Human activity could cause many of the world's ocean plants and animals to become extinct within our lifetimes or the lifetimes of our children, according to a report released today by the International Programme on the State of the Ocean. The report, produced by the first-ever international, inter-disciplinary panel of marine experts, reviews the latest scientific research and concludes the cumulative effects of numerous pressures like overfishing, pollution, acidification and climate change will be worse than anticipated, wiping out marine species and ecosystems on a global scale.
Many of these pressures are the result of human actions. In an attempt to support an increasingly demanding global economy we're pushing the oceans to their limit. As a result of overfishing many species are no longer available in numbers large enough to support a fishery, and by killing many of the top marine predators food chains are seriously altered and degraded. Climate change means increased temperatures, more acidity and more "dead zones" where conditions have become so void of oxygen they can no longer support marine life. The more we stress the oceans, the less resilient they become and the more likely they won't recover.
The catastrophe lies in the combination of these pressures. We're seeing the effects much sooner than we anticipated, and they're more damaging than we previously thought. Ocean acidification and warming has preceded every past mass extinction event in the last 600 million years. It now looks like it's happening again, and we can see the signs right here in Canada, with declining fish stocks, increased ocean acidity, and pollution. Pacific orcas are now some of the most contaminated animals on the planet, for example.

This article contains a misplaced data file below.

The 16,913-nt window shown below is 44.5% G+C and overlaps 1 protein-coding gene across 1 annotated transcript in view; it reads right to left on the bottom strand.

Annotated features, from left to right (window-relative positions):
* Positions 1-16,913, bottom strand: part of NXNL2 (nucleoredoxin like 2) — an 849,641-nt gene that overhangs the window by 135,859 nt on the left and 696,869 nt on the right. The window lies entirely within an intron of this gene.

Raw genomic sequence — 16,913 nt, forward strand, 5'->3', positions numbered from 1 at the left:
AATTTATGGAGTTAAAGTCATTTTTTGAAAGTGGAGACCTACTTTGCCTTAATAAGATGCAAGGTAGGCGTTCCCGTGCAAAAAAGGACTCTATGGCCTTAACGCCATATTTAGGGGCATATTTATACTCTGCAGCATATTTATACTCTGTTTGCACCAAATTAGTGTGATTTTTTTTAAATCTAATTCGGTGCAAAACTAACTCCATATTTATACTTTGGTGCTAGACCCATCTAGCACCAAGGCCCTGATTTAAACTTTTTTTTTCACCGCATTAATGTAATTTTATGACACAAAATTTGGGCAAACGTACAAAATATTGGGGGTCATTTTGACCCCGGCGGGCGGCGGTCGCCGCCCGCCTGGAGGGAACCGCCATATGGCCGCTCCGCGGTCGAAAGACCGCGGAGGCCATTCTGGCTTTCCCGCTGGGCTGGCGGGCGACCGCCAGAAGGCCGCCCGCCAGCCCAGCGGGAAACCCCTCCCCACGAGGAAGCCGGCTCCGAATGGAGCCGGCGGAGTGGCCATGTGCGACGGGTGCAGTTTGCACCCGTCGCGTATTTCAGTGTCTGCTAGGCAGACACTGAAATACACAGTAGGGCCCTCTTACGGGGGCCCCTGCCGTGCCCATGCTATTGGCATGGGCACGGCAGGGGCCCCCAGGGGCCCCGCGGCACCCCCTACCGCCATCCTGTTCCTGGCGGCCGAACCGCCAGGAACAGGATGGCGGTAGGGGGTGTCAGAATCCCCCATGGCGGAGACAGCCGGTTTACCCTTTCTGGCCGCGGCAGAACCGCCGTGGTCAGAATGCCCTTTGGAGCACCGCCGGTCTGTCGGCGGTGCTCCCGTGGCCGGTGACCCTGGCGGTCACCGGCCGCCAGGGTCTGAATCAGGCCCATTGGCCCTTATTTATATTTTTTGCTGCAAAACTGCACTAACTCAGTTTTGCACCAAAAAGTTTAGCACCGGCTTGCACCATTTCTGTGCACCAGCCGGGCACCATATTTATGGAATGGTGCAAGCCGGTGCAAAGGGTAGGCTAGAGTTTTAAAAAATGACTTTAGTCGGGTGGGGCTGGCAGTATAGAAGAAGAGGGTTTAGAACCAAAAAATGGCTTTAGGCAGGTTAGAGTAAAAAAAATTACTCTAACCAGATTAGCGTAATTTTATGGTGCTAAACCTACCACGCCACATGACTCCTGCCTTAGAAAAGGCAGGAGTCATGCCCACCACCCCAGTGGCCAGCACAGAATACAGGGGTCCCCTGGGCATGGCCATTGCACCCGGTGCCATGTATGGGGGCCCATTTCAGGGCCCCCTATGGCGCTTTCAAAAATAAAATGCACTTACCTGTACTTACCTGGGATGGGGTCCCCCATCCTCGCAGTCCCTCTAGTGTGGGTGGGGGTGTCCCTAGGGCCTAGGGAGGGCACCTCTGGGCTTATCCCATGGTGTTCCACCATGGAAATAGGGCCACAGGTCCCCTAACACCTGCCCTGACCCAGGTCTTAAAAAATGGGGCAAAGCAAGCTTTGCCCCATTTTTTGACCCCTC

This report is just the latest signal that time is running out. Fortunately, there are solutions. The panel is calling for an immediate reduction in carbon emissions and urgent action on restoring marine ecosystems. It's clear that the longer we delay action, the greater the long-term cost will be.
Everyone has to take responsibility for conserving our ocean environments. There's a lot that individuals can do. Find out what you can do to help today: Start by demanding national action on healthy oceans.
Listen to DSF's senior conservation specialist Bill Wareham talk about the report on the CBC's B.C. Almanac podcast.